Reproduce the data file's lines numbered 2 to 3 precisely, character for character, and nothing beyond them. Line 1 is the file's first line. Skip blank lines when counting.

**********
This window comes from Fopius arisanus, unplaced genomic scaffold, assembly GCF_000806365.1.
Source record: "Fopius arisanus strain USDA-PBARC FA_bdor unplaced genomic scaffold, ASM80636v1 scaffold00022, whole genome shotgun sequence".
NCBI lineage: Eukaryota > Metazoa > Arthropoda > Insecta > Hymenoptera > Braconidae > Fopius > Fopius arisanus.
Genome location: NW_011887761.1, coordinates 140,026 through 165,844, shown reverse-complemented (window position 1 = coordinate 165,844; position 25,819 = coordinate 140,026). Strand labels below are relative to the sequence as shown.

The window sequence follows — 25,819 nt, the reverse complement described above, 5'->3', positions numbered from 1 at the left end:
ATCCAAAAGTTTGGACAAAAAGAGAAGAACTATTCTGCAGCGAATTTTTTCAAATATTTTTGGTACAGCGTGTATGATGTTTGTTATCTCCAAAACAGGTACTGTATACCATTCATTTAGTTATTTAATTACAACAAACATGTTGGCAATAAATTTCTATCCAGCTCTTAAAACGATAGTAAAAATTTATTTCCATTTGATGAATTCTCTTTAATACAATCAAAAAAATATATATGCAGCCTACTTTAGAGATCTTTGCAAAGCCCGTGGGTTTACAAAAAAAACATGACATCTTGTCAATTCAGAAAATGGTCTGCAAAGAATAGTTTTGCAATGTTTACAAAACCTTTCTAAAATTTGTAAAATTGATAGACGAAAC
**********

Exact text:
Source record: "Fopius arisanus strain USDA-PBARC FA_bdor unplaced genomic scaffold, ASM80636v1 scaffold00022, whole genome shotgun sequence".
NCBI lineage: Eukaryota > Metazoa > Arthropoda > Insecta > Hymenoptera > Braconidae > Fopius > Fopius arisanus.